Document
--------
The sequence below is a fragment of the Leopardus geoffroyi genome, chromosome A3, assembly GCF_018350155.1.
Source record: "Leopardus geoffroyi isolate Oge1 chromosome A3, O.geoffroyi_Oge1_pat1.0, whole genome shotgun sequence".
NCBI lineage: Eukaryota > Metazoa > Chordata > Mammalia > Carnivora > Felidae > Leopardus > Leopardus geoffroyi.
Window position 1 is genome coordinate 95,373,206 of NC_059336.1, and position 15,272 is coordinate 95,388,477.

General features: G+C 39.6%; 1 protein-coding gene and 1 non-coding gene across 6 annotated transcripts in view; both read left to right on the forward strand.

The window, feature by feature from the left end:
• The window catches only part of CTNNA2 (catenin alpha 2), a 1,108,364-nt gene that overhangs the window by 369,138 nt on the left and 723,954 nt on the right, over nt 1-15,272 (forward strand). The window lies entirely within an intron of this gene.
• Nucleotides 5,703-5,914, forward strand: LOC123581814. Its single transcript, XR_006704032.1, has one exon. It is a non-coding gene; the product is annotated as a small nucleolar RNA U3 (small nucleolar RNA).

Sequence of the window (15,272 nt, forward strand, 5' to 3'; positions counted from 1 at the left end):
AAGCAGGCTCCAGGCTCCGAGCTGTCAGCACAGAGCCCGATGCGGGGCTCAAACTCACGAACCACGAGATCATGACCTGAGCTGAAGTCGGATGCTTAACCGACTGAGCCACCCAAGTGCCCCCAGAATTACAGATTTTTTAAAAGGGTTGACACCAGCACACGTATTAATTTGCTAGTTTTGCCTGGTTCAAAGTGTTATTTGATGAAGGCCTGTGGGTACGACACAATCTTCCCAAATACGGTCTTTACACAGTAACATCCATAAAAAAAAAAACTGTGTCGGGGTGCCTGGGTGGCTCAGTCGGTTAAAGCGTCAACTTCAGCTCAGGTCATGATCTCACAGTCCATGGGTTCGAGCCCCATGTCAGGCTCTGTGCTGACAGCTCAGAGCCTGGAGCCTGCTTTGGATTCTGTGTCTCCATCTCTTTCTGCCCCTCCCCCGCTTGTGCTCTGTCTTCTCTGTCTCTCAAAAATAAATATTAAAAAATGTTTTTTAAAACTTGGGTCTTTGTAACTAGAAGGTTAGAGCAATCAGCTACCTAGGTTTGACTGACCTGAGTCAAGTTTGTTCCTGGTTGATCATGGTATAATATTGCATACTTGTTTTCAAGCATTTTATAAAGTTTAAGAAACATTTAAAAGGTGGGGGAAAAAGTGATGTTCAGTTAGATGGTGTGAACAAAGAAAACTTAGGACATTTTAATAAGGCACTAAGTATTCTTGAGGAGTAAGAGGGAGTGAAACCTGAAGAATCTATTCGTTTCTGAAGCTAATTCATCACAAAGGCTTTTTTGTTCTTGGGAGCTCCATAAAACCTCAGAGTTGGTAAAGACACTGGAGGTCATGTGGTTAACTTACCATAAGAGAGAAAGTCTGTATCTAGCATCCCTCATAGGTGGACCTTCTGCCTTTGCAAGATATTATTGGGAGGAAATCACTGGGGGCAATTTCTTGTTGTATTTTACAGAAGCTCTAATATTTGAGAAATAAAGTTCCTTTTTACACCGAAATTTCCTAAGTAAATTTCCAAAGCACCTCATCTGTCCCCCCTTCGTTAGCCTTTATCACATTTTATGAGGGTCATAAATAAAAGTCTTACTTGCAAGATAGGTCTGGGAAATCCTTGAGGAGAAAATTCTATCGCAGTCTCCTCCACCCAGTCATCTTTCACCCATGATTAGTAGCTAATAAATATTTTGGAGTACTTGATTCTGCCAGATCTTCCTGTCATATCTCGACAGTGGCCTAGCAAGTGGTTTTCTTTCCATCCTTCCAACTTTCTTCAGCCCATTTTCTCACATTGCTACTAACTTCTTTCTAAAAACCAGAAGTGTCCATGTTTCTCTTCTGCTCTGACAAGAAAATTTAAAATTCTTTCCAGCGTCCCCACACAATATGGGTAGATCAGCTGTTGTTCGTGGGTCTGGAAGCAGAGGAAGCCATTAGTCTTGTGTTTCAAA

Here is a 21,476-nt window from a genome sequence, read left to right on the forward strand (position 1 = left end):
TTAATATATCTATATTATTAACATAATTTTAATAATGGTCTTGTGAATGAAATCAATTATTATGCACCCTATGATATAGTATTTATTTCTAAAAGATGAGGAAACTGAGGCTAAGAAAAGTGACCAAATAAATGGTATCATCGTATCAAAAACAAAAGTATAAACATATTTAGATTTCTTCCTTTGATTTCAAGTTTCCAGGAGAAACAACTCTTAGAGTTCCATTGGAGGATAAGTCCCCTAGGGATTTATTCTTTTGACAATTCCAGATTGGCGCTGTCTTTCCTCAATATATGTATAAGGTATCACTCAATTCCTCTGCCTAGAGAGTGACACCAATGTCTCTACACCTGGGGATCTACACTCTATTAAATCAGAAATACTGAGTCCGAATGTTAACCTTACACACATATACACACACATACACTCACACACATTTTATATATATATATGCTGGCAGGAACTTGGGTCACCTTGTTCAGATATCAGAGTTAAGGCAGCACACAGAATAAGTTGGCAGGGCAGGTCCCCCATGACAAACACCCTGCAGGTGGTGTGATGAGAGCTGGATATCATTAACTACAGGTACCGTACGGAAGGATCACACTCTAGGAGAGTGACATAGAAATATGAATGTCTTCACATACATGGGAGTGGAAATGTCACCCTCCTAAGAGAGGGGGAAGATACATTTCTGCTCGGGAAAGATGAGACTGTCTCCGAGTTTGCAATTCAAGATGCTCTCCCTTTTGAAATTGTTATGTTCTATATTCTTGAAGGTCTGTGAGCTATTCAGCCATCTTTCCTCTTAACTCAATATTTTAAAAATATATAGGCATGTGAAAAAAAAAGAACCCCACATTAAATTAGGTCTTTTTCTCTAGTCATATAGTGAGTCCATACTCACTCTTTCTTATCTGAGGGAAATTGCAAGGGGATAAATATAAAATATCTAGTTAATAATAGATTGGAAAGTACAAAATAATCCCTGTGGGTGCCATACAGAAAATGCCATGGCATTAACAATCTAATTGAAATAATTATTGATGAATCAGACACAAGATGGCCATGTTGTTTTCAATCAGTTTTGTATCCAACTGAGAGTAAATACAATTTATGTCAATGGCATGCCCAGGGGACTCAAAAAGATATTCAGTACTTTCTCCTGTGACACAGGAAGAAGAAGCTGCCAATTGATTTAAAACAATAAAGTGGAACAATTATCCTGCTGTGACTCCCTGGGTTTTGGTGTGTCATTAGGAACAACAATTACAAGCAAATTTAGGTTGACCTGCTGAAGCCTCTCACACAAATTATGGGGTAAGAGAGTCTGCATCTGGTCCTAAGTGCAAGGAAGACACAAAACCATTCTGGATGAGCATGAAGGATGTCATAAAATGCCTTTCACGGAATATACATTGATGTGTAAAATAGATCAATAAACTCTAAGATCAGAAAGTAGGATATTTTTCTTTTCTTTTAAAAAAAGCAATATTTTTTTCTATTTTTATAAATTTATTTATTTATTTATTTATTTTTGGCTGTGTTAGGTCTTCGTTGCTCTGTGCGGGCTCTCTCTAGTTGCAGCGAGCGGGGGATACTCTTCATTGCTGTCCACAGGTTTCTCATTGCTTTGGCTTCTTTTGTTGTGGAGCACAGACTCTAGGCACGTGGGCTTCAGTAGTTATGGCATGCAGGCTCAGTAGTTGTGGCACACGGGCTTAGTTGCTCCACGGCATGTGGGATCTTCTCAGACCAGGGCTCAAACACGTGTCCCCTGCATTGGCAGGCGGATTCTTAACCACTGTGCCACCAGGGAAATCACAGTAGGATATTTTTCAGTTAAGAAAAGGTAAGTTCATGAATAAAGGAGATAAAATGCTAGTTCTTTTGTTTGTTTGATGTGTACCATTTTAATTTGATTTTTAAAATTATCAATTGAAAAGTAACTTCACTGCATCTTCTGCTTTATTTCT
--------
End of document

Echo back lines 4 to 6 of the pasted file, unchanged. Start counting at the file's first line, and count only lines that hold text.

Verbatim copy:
Window position 1 is genome coordinate 95,373,206 of NC_059336.1, and position 15,272 is coordinate 95,388,477.

General features: G+C 39.6%; 1 protein-coding gene and 1 non-coding gene across 6 annotated transcripts in view; both read left to right on the forward strand.

The window, feature by feature from the left end: